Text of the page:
With players showing up for minicamps (or not) around the league, some of the recognizable names from the NFL are making news once again.
Falcons WR Brian Finneran is expected to have surgery in the next few days to repair damage sustained to his left knee while he was rehabilitating the joint after missing last season following a torn anterior cruciate ligament. The nature of the injury has not been disclosed and coach Bobby Petrino did not give a projection of a time frame as to when Finneran will return, if at all.
Atlanta NT Grady Jackson, after sitting out of most offseason drills in a legal dispute with the team, began strength and conditioning training at team facilities last week. The ice-breaking development appears to signal that headway has been made in the resolution of a lawsuit Jackson filed, claiming the team divulged private medical information to the media last season when Jackson, then a free agent, took a physical for the team.
Bengals QB Carson Palmer is not wearing his familiar brace on his surgically-repaired left knee. "I'll definitely be wearing it for games. But in (offseason practices with no contact), if I'm not going to get hit, there's no need to have it on," Palmer said.
Cincinnati RB Rudi Johnson was on the field in street clothes. He did not practice Friday but was expected back on the field Saturday. Johnson said he suffered food poisoning on his last day of a trip to the Dominican Republic.
Chiefs DE Jared Allen was absent from OTAs on Wednesday, though coach Herm Edwards did not offer an explanation. "He'll be here Friday," Edwards said. "There are a couple of guys that are not here today but I anticipate all of them to be here Friday." Allen, a restricted free agent who asked for a trade earlier this offseason, once said he would not attend OTAs if the Chiefs did not re-do his contract. Kansas City hasn't, but Allen showed up anyway.
Jaguars WR Mike Walker has turned some heads with his receiving in the team's practice sessions and at the recent minicamp. Even though he's been limited at times with some leg ailments, Walker has shown enough speed and good hands to figure in on the Jaguars' passing plans for the coming season. "Every time I asked someone about the NFL, they said the biggest difference is the speed of the game," Walker said. "I can see it. It's fast. The quarterback has only so many seconds in the pocket. I have so many seconds to get my route off. The speed is the big difference." Walker suffered a knee injury at the end of the 2005 season, causing him to miss the final two games that year. But he came back strong as a senior, catching 90 passes for 1,178 yards and seven touchdowns. His average of 98.2 yards receiving per game was the second best total in Conference USA and ranked as the seventh highest mark in the nation.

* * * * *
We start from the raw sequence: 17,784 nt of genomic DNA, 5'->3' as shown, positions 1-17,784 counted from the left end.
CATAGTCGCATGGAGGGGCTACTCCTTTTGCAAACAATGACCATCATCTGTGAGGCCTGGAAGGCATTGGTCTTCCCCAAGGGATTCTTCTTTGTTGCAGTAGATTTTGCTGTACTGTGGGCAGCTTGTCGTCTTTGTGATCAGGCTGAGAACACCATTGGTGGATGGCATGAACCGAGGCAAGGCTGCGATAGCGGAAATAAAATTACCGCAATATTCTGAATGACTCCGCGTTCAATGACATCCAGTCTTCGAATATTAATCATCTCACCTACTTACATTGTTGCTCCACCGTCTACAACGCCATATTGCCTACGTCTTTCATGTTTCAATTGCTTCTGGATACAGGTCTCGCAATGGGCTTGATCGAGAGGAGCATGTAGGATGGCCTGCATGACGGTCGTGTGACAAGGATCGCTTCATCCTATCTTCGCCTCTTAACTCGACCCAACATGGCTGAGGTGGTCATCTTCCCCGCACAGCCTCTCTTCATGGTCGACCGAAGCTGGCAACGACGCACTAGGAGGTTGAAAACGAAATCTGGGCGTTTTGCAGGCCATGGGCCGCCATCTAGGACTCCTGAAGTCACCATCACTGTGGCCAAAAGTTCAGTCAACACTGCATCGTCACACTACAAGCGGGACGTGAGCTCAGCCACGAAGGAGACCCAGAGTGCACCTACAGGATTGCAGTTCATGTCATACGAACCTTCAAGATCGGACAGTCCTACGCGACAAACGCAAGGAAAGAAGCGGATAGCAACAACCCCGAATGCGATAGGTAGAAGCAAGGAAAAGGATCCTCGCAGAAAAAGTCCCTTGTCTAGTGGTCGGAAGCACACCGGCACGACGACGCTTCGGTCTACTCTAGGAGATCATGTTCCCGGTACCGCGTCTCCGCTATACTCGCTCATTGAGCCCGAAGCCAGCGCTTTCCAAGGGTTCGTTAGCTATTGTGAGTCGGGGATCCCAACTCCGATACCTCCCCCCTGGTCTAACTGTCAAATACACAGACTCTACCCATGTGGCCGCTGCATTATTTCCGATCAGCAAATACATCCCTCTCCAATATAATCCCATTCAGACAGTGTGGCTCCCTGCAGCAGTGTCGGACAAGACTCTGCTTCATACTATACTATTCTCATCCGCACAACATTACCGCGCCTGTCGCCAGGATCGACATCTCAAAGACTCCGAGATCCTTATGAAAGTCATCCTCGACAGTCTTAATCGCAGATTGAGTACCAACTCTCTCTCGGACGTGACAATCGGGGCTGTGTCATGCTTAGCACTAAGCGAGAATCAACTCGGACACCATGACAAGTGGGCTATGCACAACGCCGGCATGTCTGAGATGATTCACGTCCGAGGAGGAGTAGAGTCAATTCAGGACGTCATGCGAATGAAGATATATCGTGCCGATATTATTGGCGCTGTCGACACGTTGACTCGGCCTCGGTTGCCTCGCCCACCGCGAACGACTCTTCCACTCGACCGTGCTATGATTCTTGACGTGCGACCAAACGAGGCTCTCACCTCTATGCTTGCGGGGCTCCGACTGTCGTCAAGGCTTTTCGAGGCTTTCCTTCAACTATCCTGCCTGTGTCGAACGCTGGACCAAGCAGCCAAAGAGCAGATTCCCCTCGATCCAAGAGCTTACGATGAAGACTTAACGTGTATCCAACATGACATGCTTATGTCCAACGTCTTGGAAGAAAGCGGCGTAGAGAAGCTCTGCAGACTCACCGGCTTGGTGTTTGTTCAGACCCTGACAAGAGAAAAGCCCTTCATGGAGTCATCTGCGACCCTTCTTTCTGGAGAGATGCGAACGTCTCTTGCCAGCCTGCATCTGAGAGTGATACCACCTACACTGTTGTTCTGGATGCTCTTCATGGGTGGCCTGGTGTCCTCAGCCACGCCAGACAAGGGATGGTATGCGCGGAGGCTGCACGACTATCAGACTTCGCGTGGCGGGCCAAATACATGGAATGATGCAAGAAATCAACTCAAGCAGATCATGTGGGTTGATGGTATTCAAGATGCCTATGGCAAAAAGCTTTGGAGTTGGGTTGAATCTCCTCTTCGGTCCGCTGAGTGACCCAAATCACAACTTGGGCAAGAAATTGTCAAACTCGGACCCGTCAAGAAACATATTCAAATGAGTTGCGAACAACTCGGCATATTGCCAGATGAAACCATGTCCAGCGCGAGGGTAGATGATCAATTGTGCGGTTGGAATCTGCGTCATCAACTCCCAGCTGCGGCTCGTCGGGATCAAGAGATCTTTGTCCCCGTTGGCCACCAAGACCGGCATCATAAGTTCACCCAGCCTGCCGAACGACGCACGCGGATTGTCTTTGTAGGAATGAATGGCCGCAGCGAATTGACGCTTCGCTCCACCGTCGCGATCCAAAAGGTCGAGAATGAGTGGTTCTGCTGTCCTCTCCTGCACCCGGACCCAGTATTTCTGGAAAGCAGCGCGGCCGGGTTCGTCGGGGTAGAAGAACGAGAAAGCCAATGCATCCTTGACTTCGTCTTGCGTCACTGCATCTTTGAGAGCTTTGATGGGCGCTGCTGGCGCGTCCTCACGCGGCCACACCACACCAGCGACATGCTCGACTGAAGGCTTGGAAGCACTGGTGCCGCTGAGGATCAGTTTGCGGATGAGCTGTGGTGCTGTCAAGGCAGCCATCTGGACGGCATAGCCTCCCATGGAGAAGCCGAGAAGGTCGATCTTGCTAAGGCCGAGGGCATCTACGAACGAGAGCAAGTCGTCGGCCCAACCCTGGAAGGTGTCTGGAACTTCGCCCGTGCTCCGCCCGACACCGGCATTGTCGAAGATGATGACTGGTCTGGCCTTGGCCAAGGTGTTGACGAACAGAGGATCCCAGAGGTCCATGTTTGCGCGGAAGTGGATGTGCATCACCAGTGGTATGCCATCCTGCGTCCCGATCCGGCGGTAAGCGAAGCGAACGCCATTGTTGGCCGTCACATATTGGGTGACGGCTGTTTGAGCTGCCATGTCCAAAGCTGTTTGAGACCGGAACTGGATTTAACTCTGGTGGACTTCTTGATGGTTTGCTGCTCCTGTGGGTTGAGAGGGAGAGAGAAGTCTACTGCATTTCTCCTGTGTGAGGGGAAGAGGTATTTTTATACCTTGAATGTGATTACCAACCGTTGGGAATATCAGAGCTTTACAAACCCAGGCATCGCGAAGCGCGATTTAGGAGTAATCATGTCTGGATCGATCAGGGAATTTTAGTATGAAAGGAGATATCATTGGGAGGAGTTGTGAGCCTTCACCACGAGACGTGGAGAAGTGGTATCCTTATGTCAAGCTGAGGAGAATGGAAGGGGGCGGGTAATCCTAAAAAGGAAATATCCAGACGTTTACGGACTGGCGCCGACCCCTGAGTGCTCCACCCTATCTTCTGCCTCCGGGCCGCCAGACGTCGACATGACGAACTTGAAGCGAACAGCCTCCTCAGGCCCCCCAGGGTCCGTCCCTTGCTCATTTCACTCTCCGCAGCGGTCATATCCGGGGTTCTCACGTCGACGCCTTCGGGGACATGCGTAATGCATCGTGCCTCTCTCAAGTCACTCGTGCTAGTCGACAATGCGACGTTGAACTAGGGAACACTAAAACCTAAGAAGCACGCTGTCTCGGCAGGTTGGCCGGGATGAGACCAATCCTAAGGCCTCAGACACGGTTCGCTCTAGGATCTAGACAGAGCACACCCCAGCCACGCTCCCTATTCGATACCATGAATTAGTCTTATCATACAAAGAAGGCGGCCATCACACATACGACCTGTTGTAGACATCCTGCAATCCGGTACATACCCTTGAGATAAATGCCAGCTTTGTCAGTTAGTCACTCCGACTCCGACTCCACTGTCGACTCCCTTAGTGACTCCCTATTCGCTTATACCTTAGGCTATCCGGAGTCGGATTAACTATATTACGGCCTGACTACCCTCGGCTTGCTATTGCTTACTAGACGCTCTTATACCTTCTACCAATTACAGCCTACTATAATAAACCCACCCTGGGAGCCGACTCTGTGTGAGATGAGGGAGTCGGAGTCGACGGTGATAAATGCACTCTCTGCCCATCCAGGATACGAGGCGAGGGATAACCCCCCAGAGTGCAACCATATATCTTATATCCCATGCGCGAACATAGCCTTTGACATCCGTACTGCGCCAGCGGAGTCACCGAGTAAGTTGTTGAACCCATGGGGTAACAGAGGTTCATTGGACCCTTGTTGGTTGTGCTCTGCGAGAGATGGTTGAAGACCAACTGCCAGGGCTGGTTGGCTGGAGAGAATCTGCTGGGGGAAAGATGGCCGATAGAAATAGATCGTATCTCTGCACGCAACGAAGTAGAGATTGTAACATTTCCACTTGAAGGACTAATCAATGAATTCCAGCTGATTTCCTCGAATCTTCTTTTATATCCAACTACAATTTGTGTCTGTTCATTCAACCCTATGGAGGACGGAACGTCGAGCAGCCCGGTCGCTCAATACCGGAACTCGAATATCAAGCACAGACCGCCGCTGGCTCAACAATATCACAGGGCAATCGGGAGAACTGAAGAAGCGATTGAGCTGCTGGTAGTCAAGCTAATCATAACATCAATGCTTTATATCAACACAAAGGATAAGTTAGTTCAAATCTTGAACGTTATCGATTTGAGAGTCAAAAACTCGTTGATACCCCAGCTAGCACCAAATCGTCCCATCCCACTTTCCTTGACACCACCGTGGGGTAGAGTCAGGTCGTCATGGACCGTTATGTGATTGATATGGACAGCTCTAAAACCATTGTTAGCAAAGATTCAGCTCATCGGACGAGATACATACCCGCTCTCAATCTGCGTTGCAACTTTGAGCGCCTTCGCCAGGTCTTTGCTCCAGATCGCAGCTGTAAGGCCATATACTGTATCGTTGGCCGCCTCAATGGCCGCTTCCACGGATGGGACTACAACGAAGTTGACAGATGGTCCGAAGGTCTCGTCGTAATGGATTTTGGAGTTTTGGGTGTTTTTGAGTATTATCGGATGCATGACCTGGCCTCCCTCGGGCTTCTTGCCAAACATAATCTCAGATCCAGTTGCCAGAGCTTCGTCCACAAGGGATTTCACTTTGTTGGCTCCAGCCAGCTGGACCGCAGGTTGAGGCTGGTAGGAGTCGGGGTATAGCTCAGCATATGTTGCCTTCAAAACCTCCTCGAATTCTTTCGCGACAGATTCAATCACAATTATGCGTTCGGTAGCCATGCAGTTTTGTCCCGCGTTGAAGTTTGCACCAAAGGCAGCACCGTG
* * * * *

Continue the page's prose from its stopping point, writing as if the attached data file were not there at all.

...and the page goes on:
Raiders WR Mike Williams, who sustained a hamstring pull during his first and only practice at the mandatory minicamp following the draft, still has not returned to the playing field. Coach Lane Kiffin said initially the injury did not appear serious, but apparently found out differently once he got together with the training staff. "We knew it was a serious hamstring," Kiffin said. "It was not something that just happened real quick. It was very serious. And actually the first thing we heard was even longer than what we hear now. So we think he's getting pretty close."
Raiders OL Robert Gallery continued to work at left guard, with no announcement that the move will last into training camp. "We're not playing a game today or tomorrow," Kiffin said. "We're worried about getting better and finding out the best five (linemen) and what position they're going to play. We're going to continue to try a lot of different situations."
Chargers TE Antonio Gates has been getting a look at wide receiver. "He runs the routes so well; he can run all the wide receiver routes," coach Norv Turner said. "It's something that we want to incorporate. How much we do of it depends on who we're playing and how they're playing us."